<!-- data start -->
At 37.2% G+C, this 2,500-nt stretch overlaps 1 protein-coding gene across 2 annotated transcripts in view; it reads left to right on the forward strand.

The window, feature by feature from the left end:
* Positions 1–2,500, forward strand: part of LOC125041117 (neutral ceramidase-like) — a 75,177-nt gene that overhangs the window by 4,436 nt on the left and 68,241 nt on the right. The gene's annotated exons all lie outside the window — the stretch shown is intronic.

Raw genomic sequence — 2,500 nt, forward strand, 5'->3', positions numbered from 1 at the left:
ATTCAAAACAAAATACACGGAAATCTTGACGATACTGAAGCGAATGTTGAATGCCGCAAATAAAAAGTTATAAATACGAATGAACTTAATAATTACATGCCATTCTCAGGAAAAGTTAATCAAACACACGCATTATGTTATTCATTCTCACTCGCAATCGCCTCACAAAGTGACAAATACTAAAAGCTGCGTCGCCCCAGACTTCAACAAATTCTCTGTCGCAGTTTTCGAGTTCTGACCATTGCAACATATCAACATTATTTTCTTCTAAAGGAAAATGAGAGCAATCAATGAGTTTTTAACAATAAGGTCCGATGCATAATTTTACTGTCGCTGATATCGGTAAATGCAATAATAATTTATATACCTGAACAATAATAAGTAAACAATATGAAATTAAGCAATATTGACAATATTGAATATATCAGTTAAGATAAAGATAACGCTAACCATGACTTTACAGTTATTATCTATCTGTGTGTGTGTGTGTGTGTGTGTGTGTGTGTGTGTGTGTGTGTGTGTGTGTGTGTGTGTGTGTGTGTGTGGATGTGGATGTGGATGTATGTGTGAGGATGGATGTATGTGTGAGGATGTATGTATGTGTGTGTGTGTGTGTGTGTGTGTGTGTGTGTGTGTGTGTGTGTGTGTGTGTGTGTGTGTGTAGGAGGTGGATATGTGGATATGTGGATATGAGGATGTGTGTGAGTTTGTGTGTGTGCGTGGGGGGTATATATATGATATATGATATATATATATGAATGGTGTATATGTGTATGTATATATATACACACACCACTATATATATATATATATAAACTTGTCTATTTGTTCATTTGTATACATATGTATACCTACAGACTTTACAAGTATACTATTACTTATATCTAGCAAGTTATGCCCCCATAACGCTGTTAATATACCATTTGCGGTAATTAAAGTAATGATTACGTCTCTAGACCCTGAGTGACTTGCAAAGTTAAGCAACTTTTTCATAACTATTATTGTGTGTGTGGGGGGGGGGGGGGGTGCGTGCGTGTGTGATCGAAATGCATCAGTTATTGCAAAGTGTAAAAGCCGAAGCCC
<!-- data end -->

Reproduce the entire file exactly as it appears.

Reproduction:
At 37.2% G+C, this 2,500-nt stretch overlaps 1 protein-coding gene across 2 annotated transcripts in view; it reads left to right on the forward strand.

The window, feature by feature from the left end:
* Positions 1–2,500, forward strand: part of LOC125041117 (neutral ceramidase-like) — a 75,177-nt gene that overhangs the window by 4,436 nt on the left and 68,241 nt on the right. The gene's annotated exons all lie outside the window — the stretch shown is intronic.

Raw genomic sequence — 2,500 nt, forward strand, 5'->3', positions numbered from 1 at the left:
ATTCAAAACAAAATACACGGAAATCTTGACGATACTGAAGCGAATGTTGAATGCCGCAAATAAAAAGTTATAAATACGAATGAACTTAATAATTACATGCCATTCTCAGGAAAAGTTAATCAAACACACGCATTATGTTATTCATTCTCACTCGCAATCGCCTCACAAAGTGACAAATACTAAAAGCTGCGTCGCCCCAGACTTCAACAAATTCTCTGTCGCAGTTTTCGAGTTCTGACCATTGCAACATATCAACATTATTTTCTTCTAAAGGAAAATGAGAGCAATCAATGAGTTTTTAACAATAAGGTCCGATGCATAATTTTACTGTCGCTGATATCGGTAAATGCAATAATAATTTATATACCTGAACAATAATAAGTAAACAATATGAAATTAAGCAATATTGACAATATTGAATATATCAGTTAAGATAAAGATAACGCTAACCATGACTTTACAGTTATTATCTATCTGTGTGTGTGTGTGTGTGTGTGTGTGTGTGTGTGTGTGTGTGTGTGTGTGTGTGTGTGTGTGTGTGTGTGGATGTGGATGTGGATGTATGTGTGAGGATGGATGTATGTGTGAGGATGTATGTATGTGTGTGTGTGTGTGTGTGTGTGTGTGTGTGTGTGTGTGTGTGTGTGTGTGTGTGTGTGTGTAGGAGGTGGATATGTGGATATGTGGATATGAGGATGTGTGTGAGTTTGTGTGTGTGCGTGGGGGGTATATATATGATATATGATATATATATATGAATGGTGTATATGTGTATGTATATATATACACACACCACTATATATATATATATATAAACTTGTCTATTTGTTCATTTGTATACATATGTATACCTACAGACTTTACAAGTATACTATTACTTATATCTAGCAAGTTATGCCCCCATAACGCTGTTAATATACCATTTGCGGTAATTAAAGTAATGATTACGTCTCTAGACCCTGAGTGACTTGCAAAGTTAAGCAACTTTTTCATAACTATTATTGTGTGTGTGGGGGGGGGGGGGGGTGCGTGCGTGTGTGATCGAAATGCATCAGTTATTGCAAAGTGTAAAAGCCGAAGCCC